CONCLUSIONS: On the basis of the evidence available from the peer-reviewed literature, our tentative conclusion is that age-related changes in CSF circulatory physiology and the subsequent decrease in CSF turnover, with diminished clearance of toxic substances, can account for, at least in part, the pathogenesis of NTG. It should be stressed that for the moment at least, the present hypothesis remains unproven. Further research will be necessary to determine the possible role of CSF circulatory dysfunction in NTG. If confirmed, this hypothesis could provide new, important insights into the pathogenesis of NTG.

Management of increased intracranial pressure

Authors: Sandsmark DK, Sheth KN.


After brain injury, neurologic intensive care focuses on the detection and treatment of secondary brain insults that may compound the initial injury. Increased intracranial pressure (ICP) contributes to secondary brain injury by causing brain ischemia, hypoxia, and metabolic dysfunction. Because ICP is easily measured at the bedside, it is the target of numerous pharmacologic and surgical interventions in efforts to improve brain physiology and limit secondary injury. However, ICP may not adequately reflect the metabolic health of the underlying brain tissue, particularly in cases of focal brain injury. As a result, ICP control alone may be insufficient to impact patients' long-term recovery. Further studies are needed to better understand the combination of cerebral, hemodynamic, and metabolic markers that are best utilized to ensure optimal brain and systemic recovery and overall patient outcome after brain injury.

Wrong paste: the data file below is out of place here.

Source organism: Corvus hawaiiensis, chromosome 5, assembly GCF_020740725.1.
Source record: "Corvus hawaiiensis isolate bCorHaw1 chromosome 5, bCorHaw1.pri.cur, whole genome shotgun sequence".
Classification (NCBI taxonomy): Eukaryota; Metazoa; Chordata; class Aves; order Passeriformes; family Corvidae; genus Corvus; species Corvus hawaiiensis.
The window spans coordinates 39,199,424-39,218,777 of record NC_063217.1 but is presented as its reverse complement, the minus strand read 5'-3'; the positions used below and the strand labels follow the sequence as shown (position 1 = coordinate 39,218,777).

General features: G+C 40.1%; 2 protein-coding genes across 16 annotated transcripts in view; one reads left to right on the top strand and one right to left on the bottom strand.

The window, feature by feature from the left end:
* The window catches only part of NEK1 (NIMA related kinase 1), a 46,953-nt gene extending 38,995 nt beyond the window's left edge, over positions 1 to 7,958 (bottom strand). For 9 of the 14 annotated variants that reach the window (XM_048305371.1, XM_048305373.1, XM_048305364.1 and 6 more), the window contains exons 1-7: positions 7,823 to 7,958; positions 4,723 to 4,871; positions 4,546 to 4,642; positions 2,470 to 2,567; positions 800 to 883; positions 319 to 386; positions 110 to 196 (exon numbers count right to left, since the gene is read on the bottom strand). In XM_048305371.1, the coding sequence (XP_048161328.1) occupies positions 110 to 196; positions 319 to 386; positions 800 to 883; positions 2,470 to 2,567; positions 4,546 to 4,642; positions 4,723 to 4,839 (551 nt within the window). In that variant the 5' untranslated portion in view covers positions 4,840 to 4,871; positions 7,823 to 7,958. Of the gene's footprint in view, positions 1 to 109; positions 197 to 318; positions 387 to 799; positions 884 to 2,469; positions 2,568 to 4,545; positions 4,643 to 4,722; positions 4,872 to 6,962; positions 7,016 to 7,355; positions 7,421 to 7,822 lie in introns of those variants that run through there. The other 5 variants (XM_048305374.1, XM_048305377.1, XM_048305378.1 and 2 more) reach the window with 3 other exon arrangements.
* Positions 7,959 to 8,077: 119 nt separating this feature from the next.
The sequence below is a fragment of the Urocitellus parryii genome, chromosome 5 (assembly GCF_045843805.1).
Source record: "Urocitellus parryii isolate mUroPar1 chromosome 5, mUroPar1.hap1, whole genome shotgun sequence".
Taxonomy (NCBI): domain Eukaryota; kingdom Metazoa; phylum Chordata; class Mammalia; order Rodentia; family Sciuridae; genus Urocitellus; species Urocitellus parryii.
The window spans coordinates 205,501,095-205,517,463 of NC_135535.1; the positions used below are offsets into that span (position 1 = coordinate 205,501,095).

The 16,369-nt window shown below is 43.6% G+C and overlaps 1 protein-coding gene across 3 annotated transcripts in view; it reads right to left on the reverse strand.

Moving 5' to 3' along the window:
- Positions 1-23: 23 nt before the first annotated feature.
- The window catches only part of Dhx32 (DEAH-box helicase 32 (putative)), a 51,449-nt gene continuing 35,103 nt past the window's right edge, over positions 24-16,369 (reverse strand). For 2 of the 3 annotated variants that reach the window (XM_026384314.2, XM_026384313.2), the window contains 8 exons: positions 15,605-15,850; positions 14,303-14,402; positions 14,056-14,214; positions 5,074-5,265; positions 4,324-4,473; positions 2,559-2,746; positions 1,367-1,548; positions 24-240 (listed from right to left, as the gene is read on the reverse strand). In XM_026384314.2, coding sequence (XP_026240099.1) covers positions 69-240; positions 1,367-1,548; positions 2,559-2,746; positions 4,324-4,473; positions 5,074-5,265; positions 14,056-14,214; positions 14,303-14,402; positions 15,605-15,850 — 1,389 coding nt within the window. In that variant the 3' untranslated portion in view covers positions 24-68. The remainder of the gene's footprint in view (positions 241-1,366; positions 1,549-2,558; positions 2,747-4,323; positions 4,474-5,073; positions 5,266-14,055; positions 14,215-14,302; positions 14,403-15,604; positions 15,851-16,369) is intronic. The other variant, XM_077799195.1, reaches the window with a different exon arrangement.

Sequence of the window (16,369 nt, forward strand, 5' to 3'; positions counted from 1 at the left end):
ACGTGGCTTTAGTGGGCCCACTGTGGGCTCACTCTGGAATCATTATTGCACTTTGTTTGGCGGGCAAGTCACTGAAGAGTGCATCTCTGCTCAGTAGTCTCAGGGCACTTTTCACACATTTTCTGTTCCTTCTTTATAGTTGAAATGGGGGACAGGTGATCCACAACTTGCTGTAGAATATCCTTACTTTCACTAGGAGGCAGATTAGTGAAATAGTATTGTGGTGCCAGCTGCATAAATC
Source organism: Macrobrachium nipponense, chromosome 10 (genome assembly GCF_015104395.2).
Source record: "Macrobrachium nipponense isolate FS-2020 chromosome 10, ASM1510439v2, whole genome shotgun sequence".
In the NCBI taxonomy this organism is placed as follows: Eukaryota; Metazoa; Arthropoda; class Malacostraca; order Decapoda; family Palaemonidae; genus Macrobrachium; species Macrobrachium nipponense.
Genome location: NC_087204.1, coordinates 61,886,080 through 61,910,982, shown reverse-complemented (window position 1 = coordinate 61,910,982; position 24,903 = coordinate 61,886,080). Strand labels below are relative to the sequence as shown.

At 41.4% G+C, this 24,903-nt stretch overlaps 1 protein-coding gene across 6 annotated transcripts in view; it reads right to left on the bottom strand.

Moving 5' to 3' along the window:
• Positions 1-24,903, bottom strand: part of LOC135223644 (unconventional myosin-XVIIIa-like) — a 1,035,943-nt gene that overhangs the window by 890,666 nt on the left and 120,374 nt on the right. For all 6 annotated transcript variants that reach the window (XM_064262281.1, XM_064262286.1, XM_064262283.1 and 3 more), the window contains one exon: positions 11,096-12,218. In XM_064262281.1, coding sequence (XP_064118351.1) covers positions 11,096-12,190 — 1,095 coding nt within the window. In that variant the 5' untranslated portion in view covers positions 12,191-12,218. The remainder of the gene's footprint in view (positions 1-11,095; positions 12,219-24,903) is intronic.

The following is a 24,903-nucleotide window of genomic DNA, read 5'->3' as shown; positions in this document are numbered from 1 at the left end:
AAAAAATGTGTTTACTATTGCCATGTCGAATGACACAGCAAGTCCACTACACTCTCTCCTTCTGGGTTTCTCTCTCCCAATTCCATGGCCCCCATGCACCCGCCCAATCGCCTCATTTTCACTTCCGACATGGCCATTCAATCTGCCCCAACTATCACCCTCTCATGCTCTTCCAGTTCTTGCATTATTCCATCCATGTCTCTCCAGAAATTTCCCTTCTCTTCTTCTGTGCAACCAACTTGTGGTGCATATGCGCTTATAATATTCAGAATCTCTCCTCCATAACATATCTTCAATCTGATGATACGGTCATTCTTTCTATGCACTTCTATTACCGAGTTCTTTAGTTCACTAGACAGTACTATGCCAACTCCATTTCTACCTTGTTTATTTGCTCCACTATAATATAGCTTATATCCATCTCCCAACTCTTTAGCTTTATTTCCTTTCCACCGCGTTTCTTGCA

Intracranial hypotension syndrome in a patient due to suboccipital craniectomy secondary to Chiari type malformation

Authors: Dora B, Nikolaos B, Stylianos G, Damianos S.